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    BHP strives to increase shale production

    From School of Hard Knocks to Texas success

    A few short years after its big jump into the shale business, Australia-based BHP Billiton Ltd., known for its offshore developments, has been “relentless about productivity” and expects to see positive earnings from its production-focused shale division next fiscal year.

    Speaking at a media briefing Monday in Houston, Rod Skaufel, BHP’s asset president of shale, detailed the company’s drive to increase shale production. The company’s petroleum division produces roughly 700,000 boe/d. Forty two percent of that can now be attributed to shale.

    Through a $4.8 billion purchase of assets from Chesapeake Energy and a $12.1 billion merger with Petrohawk, BHP gained a large foothold in the US onshore shale business with assets in the Eagle Ford, Permian, Fayetteville, and Haynesville. Today, the company has 1.5 million net acres across the four plays.

    BHP Billiton’s Tim Cutt: “I think shale will be our growth engine for the foreseeable future…”

    Like others in the onshore US shale business, BHP has its sights set on the liquids-rich Eagle Ford. Currently, the company has 25 rigs running onshore US. Seventeen of those are working the Eagle Ford where production is averaging 170,000 boe/d. The company has dedicated $3.0 billion of its $3.9 billion onshore US budget for fiscal year 2014 to the Eagle Ford.

    Skaufel expects nearly 75% of the company’s fiscal year 2014 onshore drilling activity to be focused on the play, mostly in the Hawkville area, which covers 250,000 net acres in LaSalle, McMullen, and Live Oak counties; and the Black Hawk area, which covers 70,000 net acres in DeWitt and Karnes counties. In Black Hawk, which Skaufel described as “as good as it gets in the Eagle Ford,” drilling costs are just above $4.0 million/well. Fourteen rigs are currently running in the area.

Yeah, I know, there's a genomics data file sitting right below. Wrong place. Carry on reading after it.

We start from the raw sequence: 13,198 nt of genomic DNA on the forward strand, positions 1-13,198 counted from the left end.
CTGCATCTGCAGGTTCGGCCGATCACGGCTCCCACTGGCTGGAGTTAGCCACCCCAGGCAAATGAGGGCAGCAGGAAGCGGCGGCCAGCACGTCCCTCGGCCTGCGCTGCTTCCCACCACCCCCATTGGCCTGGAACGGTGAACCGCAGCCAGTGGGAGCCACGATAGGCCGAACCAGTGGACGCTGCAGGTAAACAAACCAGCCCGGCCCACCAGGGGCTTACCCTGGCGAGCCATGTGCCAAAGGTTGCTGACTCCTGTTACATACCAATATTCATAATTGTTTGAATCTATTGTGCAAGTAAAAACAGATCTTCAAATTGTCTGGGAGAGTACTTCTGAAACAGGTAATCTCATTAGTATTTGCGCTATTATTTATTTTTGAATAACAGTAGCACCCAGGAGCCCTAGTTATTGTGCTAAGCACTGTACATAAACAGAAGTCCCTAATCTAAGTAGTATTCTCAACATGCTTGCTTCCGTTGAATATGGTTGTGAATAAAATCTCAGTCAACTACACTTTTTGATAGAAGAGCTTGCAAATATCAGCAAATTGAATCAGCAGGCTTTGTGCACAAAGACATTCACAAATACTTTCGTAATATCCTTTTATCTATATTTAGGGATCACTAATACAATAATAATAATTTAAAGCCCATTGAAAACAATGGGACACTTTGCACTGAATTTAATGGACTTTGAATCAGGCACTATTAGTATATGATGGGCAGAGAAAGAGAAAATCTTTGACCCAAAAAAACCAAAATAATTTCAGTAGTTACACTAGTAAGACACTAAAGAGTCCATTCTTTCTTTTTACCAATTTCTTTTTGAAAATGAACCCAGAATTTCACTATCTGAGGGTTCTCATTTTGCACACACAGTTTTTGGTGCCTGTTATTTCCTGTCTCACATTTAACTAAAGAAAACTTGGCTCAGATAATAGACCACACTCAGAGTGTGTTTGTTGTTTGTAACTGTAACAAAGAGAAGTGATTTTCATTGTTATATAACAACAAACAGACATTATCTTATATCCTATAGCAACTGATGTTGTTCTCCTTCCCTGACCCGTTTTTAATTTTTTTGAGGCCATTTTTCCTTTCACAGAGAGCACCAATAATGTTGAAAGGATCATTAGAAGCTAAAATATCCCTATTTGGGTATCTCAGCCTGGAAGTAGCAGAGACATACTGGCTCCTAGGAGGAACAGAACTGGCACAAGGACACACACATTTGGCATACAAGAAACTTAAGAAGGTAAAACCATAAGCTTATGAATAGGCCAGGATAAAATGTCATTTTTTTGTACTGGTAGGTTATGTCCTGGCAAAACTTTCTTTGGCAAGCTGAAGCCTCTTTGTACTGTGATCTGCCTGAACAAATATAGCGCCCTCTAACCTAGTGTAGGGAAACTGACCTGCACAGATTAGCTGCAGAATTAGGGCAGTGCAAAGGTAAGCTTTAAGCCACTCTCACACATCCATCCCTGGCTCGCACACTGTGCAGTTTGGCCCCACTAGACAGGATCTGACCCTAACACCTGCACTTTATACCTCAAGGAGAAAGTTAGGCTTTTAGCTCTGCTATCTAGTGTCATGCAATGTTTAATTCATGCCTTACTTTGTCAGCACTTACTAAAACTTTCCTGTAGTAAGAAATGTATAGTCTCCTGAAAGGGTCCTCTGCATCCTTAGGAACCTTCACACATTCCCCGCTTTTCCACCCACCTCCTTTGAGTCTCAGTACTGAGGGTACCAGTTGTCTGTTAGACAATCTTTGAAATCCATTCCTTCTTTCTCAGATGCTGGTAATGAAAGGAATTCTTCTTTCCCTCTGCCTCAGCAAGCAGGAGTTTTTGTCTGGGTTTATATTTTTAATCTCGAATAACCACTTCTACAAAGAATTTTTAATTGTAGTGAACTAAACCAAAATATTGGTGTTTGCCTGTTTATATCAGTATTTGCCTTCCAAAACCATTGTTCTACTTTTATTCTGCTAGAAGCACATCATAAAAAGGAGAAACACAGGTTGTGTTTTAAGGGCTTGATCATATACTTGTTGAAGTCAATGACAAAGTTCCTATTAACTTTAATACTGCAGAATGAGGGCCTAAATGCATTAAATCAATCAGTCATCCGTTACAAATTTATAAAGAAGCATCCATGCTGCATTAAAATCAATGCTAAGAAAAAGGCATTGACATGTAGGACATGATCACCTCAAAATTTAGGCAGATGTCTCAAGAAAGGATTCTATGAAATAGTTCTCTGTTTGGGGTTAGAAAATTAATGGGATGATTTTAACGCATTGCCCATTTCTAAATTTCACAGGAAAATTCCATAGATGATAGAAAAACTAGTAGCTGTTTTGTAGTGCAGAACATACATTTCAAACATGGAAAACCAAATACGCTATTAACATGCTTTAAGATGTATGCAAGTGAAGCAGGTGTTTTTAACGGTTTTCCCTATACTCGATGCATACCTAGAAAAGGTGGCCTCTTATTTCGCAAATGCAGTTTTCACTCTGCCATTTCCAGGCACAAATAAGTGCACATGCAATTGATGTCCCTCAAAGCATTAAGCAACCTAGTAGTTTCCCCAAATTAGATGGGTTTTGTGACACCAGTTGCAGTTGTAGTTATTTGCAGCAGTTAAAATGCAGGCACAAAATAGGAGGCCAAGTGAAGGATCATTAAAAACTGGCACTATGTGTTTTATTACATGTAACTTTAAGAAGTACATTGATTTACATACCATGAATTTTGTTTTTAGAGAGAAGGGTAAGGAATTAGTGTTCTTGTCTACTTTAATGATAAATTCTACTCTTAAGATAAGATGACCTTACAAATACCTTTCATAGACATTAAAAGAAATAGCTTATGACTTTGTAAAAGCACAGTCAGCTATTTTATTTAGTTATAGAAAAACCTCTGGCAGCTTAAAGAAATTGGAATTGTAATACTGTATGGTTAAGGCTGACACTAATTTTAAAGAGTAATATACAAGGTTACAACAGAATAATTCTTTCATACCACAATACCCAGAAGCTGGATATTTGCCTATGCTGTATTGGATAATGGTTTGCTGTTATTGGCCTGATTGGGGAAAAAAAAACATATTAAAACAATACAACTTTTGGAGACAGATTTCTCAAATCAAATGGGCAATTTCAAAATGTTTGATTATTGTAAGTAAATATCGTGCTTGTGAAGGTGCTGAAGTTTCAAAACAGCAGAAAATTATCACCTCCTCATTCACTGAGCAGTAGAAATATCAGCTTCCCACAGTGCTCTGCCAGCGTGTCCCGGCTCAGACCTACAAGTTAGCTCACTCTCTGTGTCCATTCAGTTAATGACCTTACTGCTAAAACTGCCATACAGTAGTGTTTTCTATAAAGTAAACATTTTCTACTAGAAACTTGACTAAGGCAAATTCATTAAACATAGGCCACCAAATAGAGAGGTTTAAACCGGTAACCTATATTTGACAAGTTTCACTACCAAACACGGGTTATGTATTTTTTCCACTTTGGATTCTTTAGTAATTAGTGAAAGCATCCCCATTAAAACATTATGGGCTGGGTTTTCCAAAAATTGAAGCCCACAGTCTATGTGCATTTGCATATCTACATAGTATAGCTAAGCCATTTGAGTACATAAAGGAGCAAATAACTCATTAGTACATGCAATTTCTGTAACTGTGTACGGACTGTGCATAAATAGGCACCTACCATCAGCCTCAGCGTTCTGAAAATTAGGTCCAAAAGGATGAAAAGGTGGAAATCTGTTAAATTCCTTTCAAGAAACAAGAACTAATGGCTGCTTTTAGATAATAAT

While BHP is now one of the most active unconventional operators in North America, the company experienced a steep learning curve. “It was tough getting into [the shale business]” Skaufel said, noting the company’s costs were higher than those of both Chesapeake and Petrohawk.

    But, he said, the company “revamped over the course of the last year,” investing heavily in diagnostics to validate models and gather insights as a way to improve value and increase efficiency. “You learn through the School of Hard Knocks.”

    “Shale is about continuous improvement,” he said. “I want my next well to be cheaper than my last well. I want my next well to be more productive than my last well,” noting the company can do more running 25 rigs today than it did with 45 rigs a few years ago.

    In fact, in the Black Hawk area over the last six quarters, BHP has seen a 25% improvement in both time and costs. Through continuous analysis, the company discovered that, with by spending an additional $1.5 million per well to optimize completion, the company could increase estimated ultimate recovery by more than 20%.

    Overall, the company has seen a 75% year-on-year increase in its liquids production and expects its liquids rate to increase to roughly 200,000 barrels by fiscal year 2017. The $4 billion per year the company is currently investing in North American shale is expected to continue until at least the end of the decade.

     

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